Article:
Fresh parsley and mint

Although not a traditional for the Persian New Year, this is another herb-packed stew. Similar to Ghormeh Sabzi, an herb stew made with lamb or beef, but different proportions.

Ghalieh Mahi originates from northern Iran, the Caspian Sea region where fresh fish (and caviar!) is abundant. Many dishes from this region use a lot of garlic and are sour.

Apparently, you do not smell the garlic as much in this humid area and the sourness does not affect one’s constitution as harshly, either.

Prep for Salmon & Cilantro Stew (Ghalieh Mahi)

Ghalieh Mahi is made primarily with cilantro, but parsley, green onions and fenugreek are also used. I used about 4 large cloves of garlic, but you can easily add or subtract the amount of garlic you want to taste.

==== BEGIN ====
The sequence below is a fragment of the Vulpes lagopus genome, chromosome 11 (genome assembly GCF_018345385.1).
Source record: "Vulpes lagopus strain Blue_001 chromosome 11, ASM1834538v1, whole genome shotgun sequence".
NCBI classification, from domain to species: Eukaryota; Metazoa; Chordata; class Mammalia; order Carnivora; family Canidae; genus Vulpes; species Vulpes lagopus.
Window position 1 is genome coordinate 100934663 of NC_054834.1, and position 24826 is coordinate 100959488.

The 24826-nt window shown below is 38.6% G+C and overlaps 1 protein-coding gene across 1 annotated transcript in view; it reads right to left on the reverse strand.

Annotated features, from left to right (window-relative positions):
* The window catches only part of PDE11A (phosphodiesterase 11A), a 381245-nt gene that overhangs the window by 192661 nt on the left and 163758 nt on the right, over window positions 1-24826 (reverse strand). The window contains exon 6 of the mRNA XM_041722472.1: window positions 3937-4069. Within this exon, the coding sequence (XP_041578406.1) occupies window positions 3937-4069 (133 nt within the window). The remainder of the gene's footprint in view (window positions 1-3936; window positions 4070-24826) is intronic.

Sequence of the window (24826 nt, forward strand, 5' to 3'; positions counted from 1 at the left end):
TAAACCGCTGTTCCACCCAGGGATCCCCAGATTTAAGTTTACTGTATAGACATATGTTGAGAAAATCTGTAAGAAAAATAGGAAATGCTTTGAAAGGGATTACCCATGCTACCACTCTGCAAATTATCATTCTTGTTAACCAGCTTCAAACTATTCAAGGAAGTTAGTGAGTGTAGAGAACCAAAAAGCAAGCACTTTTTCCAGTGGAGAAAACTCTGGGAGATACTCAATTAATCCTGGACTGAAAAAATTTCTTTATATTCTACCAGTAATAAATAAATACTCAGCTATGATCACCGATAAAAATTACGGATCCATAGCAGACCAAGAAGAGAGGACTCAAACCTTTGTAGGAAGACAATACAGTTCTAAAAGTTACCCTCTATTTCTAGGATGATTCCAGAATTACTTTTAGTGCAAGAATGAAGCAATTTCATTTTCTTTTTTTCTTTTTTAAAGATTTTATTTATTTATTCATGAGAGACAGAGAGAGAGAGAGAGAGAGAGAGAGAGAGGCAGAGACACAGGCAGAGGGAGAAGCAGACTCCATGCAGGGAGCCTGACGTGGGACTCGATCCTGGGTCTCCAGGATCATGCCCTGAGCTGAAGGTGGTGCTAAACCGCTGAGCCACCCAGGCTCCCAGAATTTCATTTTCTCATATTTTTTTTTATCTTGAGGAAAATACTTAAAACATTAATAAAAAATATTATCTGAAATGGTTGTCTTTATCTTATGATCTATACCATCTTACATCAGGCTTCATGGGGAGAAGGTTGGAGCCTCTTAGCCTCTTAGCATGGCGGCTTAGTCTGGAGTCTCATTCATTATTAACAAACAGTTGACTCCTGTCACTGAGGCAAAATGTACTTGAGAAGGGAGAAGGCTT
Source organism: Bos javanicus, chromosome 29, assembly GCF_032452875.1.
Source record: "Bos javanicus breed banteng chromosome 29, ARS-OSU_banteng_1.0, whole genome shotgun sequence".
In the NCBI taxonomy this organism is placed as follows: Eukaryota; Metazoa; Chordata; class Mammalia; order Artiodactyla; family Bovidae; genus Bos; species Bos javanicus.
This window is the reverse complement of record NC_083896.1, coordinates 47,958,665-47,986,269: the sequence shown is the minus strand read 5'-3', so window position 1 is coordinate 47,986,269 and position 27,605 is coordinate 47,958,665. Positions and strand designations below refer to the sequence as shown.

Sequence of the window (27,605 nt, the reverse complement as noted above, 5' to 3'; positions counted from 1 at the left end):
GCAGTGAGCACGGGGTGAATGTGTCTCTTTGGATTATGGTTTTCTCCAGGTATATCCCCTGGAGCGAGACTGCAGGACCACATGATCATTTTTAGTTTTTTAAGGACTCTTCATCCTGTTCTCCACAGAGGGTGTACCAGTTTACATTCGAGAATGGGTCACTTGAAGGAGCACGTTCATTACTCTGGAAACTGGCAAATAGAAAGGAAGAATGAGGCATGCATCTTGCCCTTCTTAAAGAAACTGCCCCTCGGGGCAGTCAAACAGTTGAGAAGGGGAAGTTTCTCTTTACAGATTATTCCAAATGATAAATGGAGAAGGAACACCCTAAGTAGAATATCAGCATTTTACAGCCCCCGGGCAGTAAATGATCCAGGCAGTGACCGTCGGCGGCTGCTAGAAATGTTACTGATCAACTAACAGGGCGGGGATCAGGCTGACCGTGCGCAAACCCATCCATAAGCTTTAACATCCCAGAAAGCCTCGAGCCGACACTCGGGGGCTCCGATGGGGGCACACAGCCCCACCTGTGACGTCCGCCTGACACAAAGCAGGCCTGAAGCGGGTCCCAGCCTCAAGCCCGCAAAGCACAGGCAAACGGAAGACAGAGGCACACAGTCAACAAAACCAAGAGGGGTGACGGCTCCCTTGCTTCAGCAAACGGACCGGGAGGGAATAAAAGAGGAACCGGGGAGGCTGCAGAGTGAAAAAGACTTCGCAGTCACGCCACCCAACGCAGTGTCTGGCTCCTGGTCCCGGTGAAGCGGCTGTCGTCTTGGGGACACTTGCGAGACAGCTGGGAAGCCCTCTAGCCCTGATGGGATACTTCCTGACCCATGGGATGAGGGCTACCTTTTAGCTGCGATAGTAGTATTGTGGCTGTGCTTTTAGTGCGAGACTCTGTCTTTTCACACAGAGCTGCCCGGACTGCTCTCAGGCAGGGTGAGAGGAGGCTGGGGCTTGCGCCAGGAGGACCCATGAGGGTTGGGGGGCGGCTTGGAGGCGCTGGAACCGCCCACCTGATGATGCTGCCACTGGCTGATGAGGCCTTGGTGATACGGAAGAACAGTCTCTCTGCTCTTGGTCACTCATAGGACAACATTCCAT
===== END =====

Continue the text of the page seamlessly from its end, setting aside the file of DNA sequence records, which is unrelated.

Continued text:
Onions are first sautéed with turmeric and then the herbs are added.

Prep for Salmon & Cilantro Stew (Ghalieh Mahi)

Persian stews are typically “soured” with the use of lemon juice or dried limes. Ghalieh Mahi uses tamarind, which has a slightly different sourness to it.

I used a combination of tamarind and lemon juice, per my lemon-loving-husband’s request, and it turned out amazing. A little tomato paste gives the stew a bit of body.

Prep for Salmon & Cilantro Stew (Ghalieh Mahi)

The stew can be made days ahead, and actually is preferred this way so the flavors can melt together even more. You add the salmon to the stew 20 minutes prior to serving, to keep the fish fluffy and not over-cooked.

Prep for Salmon & Cilantro Stew (Ghalieh Mahi)

No matter what holiday you choose to celebrate this March, make it a green one!

Persian Salmon and Cilantro Stew (Ghalieh Mahi) by FamilySpice.com

Salmon & Cilantro Stew (Ghalieh Mahi)


Laura Bashar

This Persian stew is popular in Northern Iran, near the Caspian Sea. Filled with fresh herbs, like cilantro and parsley, and lots of garlic, this stew is served over a plate of basmati sauce. Recipe by Laura Bashar of Family Spice